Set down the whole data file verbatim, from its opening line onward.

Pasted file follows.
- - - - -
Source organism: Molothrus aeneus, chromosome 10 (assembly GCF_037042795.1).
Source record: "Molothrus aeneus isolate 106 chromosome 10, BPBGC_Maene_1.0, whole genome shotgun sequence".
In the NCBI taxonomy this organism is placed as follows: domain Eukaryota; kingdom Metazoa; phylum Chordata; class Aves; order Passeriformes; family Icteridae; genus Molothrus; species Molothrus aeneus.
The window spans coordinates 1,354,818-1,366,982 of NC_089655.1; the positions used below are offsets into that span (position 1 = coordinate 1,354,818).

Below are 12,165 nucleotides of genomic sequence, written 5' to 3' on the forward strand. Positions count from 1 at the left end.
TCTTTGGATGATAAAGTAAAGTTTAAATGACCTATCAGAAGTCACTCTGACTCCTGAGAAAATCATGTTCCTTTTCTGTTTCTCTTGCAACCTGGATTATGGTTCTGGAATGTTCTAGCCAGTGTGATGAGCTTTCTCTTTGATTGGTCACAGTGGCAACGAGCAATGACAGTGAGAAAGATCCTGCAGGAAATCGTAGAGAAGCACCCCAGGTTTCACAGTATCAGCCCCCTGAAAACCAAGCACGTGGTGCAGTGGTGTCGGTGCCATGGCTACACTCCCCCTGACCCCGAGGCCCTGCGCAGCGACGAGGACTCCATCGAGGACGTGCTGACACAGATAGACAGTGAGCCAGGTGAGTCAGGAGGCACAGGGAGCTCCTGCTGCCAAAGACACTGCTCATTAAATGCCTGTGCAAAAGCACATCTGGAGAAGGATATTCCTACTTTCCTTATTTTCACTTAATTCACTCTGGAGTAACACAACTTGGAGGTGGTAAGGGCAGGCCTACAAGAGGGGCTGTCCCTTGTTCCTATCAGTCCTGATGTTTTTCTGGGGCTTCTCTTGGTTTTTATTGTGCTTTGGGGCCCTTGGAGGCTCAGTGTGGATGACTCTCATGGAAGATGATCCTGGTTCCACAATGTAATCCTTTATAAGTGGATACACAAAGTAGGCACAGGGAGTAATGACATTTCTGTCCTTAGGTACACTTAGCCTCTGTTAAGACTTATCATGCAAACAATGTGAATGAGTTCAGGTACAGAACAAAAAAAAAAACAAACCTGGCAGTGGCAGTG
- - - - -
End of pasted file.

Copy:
Source organism: Molothrus aeneus, chromosome 10 (assembly GCF_037042795.1).
Source record: "Molothrus aeneus isolate 106 chromosome 10, BPBGC_Maene_1.0, whole genome shotgun sequence".
In the NCBI taxonomy this organism is placed as follows: domain Eukaryota; kingdom Metazoa; phylum Chordata; class Aves; order Passeriformes; family Icteridae; genus Molothrus; species Molothrus aeneus.
The window spans coordinates 1,354,818-1,366,982 of NC_089655.1; the positions used below are offsets into that span (position 1 = coordinate 1,354,818).

Below are 12,165 nucleotides of genomic sequence, written 5' to 3' on the forward strand. Positions count from 1 at the left end.
TCTTTGGATGATAAAGTAAAGTTTAAATGACCTATCAGAAGTCACTCTGACTCCTGAGAAAATCATGTTCCTTTTCTGTTTCTCTTGCAACCTGGATTATGGTTCTGGAATGTTCTAGCCAGTGTGATGAGCTTTCTCTTTGATTGGTCACAGTGGCAACGAGCAATGACAGTGAGAAAGATCCTGCAGGAAATCGTAGAGAAGCACCCCAGGTTTCACAGTATCAGCCCCCTGAAAACCAAGCACGTGGTGCAGTGGTGTCGGTGCCATGGCTACACTCCCCCTGACCCCGAGGCCCTGCGCAGCGACGAGGACTCCATCGAGGACGTGCTGACACAGATAGACAGTGAGCCAGGTGAGTCAGGAGGCACAGGGAGCTCCTGCTGCCAAAGACACTGCTCATTAAATGCCTGTGCAAAAGCACATCTGGAGAAGGATATTCCTACTTTCCTTATTTTCACTTAATTCACTCTGGAGTAACACAACTTGGAGGTGGTAAGGGCAGGCCTACAAGAGGGGCTGTCCCTTGTTCCTATCAGTCCTGATGTTTTTCTGGGGCTTCTCTTGGTTTTTATTGTGCTTTGGGGCCCTTGGAGGCTCAGTGTGGATGACTCTCATGGAAGATGATCCTGGTTCCACAATGTAATCCTTTATAAGTGGATACACAAAGTAGGCACAGGGAGTAATGACATTTCTGTCCTTAGGTACACTTAGCCTCTGTTAAGACTTATCATGCAAACAATGTGAATGAGTTCAGGTACAGAACAAAAAAAAAAACAAACCTGGCAGTGGCAGTG